FANTASTICA Presents: “ANGST”, “HENRY” and The Serial Killer ConundrumFearful Features,Movies/TV,News Ken W. Hanley No Comment
For over thirty years, Gerald Kargl’s ANGST was a holy grail for hardcore horror fans, garnering a reputation as a serial killer film so shocking and realistic that no U.S. distributor was willing to take a gamble on it. Furthermore, bootlegs of ANGST became a crapshoot for underground collectors considering the film rarely made home video without some kind of censorship or unapproved edits, making the select few 35mm screenings of the film must-go events for the horror and art crowds alike. And now, in 2015, ANGST has finally made its way into the American marketplace, hitting Blu-ray and select theatrical screenings around the country, one of which this writer attended no more than 2 weeks ago.
Since then, this writer has been thinking a lot about ANGST, and not just in the mere resonation that the film has in its extremity and unease. Rather, this writer began to think about how ANGST will play for generations of American viewers who have more-or-less become accustomed to a serial killer culture. In the decades since ANGST debuted and subsequently cemented its legacy, America has changed to become not only more familiar but also obsessed with serial killers; hell, there’s an entire spin-off channel on Cable TV solely devoted to serial killer culture, while sensational trials, books, biopics, documentaries, series and more have captured our collective fascination. And even though ANGST has the most intense and terrifying murder sequence in recent memory- and viewers will certainly know which one- HENRY, PORTRAIT OF A SERIAL KILLER may still stand tall as the most unsettling serial killer film in the horror genre.
But perhaps what made ANGST really stand out is the fact that is makes no attempts to sympathize with our killer, and by understanding his methods and approach, we only learn how truly different he is from ourselves. Conversely, the serial killer culture of America almost goes out of its way to find that sympathetic element to our killers, even sometimes fashioning them into anti-heroes. To Americans, especially in my own generation, understanding a killer is to find an excuse for “what went wrong?” in the absence of digging into genetic abnormalities or inherent mental illness. In ANGST, it’s made clear that whether it’s nurture or nature, the behavior of a psychopathic spree killer is simply unjustifiable and only more likely to get more depraved.
Furthermore, ANGST made this writer take a moment to lament the serial killer thriller, a branch of the horror genre that’s almost all but gone. Sure, it lives on in some capacity on the television space in the form of THE FALL and TRUE DETECTIVE, but since the middle-budget film has all but become extinct in the studio system, the serial killer thriller has instead been relegated to consumable, forgettable content in an increasing streaming landscape. Even worse is that the serial killer thriller has drifted away so sharply from the horror genre, which has been primarily focused on ghost stories for so long and had previously only greenlit serial killer tales during the “torture porn” era of the mid-’00s. Meanwhile, films that attempt to study killers like ANGST, THE VANISHING and HENRY are decades old at this point, and are defined by just how terrifying their quieter, less graphic moments could be.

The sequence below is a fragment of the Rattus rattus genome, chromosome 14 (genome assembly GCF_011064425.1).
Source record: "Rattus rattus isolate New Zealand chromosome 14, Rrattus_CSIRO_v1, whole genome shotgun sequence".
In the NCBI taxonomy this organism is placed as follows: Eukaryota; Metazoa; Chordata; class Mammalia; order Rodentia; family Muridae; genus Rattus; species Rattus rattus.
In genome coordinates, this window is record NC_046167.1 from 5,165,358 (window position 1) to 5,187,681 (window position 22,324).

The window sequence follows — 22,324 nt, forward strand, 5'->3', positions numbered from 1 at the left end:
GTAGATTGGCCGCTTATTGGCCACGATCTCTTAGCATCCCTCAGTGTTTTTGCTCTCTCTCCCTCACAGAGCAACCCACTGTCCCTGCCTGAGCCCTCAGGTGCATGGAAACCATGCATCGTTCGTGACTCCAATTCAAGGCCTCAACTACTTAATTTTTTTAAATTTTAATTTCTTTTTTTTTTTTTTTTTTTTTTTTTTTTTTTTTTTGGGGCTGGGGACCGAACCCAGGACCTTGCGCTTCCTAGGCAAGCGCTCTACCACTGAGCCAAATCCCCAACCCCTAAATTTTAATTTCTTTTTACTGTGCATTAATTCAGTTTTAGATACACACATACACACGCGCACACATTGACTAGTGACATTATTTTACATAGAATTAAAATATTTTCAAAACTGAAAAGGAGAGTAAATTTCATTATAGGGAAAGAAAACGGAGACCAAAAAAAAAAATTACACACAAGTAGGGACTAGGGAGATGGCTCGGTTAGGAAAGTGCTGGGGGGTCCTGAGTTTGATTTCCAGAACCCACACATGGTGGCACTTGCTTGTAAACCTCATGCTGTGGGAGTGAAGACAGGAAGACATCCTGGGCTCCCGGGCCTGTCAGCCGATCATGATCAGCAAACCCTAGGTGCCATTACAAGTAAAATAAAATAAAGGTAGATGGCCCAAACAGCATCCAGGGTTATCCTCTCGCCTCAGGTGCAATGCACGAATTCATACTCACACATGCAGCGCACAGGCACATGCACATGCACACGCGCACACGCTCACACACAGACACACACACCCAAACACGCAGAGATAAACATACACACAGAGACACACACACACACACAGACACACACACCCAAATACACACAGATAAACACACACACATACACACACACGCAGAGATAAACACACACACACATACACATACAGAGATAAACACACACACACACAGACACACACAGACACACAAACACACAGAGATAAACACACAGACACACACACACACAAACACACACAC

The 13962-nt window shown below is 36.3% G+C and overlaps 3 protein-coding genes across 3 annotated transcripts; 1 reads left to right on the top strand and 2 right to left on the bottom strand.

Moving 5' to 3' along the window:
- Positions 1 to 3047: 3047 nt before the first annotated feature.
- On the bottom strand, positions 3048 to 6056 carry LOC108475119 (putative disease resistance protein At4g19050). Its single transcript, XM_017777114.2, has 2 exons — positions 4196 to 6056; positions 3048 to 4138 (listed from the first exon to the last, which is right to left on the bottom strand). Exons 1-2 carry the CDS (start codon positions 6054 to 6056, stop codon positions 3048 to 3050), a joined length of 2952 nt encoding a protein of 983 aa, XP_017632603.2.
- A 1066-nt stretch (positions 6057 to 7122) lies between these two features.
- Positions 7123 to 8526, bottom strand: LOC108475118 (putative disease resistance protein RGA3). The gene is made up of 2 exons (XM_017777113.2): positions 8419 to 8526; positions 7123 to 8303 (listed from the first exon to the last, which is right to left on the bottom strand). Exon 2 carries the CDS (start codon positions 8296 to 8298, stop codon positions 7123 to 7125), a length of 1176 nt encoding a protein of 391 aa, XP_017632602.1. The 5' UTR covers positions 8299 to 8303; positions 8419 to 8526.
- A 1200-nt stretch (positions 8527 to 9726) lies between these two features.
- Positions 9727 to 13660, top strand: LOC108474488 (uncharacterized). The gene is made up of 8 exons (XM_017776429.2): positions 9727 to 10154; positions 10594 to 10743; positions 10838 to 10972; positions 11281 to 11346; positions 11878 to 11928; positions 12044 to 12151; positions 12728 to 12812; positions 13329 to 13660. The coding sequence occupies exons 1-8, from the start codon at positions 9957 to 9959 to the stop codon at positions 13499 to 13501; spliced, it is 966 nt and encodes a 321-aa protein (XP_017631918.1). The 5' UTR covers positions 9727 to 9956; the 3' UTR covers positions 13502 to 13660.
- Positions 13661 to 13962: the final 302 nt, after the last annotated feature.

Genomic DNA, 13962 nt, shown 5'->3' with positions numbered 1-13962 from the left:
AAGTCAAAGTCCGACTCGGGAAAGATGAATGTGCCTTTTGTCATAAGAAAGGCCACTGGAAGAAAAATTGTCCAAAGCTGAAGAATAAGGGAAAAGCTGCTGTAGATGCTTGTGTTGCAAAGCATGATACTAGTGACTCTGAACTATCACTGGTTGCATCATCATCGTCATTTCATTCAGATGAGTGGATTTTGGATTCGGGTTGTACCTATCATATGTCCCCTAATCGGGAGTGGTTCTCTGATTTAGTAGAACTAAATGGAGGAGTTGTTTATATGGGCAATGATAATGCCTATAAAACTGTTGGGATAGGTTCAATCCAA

That’s not to say there still aren’t great serial killer films being made; in fact, films like ALLELUIA and KILLERS have shown that the independent space can still produce a whopping, effective killer film. But even in those films, the work of the serial killers is still shown through a stylized lens, rarely showing the brutal, terrifying nature of a killer as it really is. ANGST certainly takes on some stylized camerawork, but every decision made by Kargl in ANGST is never to glamourize the horror on display; instead, ANGST reminds you that with every revolting action taken by its lead, there is someone who is paying the price and someone else destined to pay that price down the line.
And while ANGST will certainly live on, especially as a masterfully directed and absolutely disturbing piece of horror cinema, one imagines it will not hold the “revival screening” status as other “extreme” horror films do. Had ANGST hit in 1992 or even 2002, the film would likely be a Saturday Night staple alongside films such as CANNIBAL HOLOCAUST and AUDITION. But with the prevalence of serial killer culture on the internet, in book stores, streaming services, on television and even in casual conversation and the death of haunting, striking portraits of serial killers in film, perhaps ANGST will continue to live on in hushed tones among hardcore horror fans, in which the film will still pack a punch when the curious come looking.